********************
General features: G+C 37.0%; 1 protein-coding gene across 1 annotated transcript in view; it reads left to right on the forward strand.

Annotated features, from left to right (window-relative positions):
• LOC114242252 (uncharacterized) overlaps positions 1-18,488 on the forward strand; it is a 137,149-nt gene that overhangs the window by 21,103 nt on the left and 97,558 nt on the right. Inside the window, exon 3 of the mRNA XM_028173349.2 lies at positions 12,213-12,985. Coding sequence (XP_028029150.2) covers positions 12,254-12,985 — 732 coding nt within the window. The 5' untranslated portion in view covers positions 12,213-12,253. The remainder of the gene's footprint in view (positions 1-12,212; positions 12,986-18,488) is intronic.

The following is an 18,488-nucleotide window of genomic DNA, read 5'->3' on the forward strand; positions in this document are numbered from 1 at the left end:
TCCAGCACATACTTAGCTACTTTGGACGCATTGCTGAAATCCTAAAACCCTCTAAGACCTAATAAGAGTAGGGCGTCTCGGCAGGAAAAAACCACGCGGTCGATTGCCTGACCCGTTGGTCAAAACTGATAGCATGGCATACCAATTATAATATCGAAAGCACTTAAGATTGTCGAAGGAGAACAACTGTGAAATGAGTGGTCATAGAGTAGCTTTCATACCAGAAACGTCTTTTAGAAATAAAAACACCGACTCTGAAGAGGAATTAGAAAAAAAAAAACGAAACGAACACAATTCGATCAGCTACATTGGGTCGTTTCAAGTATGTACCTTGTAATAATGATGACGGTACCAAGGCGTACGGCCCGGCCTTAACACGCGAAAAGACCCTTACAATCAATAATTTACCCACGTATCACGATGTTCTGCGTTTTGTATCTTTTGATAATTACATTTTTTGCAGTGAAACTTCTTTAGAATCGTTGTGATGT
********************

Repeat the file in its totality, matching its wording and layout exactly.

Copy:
General features: G+C 37.0%; 1 protein-coding gene across 1 annotated transcript in view; it reads left to right on the forward strand.

Annotated features, from left to right (window-relative positions):
• LOC114242252 (uncharacterized) overlaps positions 1-18,488 on the forward strand; it is a 137,149-nt gene that overhangs the window by 21,103 nt on the left and 97,558 nt on the right. Inside the window, exon 3 of the mRNA XM_028173349.2 lies at positions 12,213-12,985. Coding sequence (XP_028029150.2) covers positions 12,254-12,985 — 732 coding nt within the window. The 5' untranslated portion in view covers positions 12,213-12,253. The remainder of the gene's footprint in view (positions 1-12,212; positions 12,986-18,488) is intronic.

The following is an 18,488-nucleotide window of genomic DNA, read 5'->3' on the forward strand; positions in this document are numbered from 1 at the left end:
TCCAGCACATACTTAGCTACTTTGGACGCATTGCTGAAATCCTAAAACCCTCTAAGACCTAATAAGAGTAGGGCGTCTCGGCAGGAAAAAACCACGCGGTCGATTGCCTGACCCGTTGGTCAAAACTGATAGCATGGCATACCAATTATAATATCGAAAGCACTTAAGATTGTCGAAGGAGAACAACTGTGAAATGAGTGGTCATAGAGTAGCTTTCATACCAGAAACGTCTTTTAGAAATAAAAACACCGACTCTGAAGAGGAATTAGAAAAAAAAAAACGAAACGAACACAATTCGATCAGCTACATTGGGTCGTTTCAAGTATGTACCTTGTAATAATGATGACGGTACCAAGGCGTACGGCCCGGCCTTAACACGCGAAAAGACCCTTACAATCAATAATTTACCCACGTATCACGATGTTCTGCGTTTTGTATCTTTTGATAATTACATTTTTTGCAGTGAAACTTCTTTAGAATCGTTGTGATGT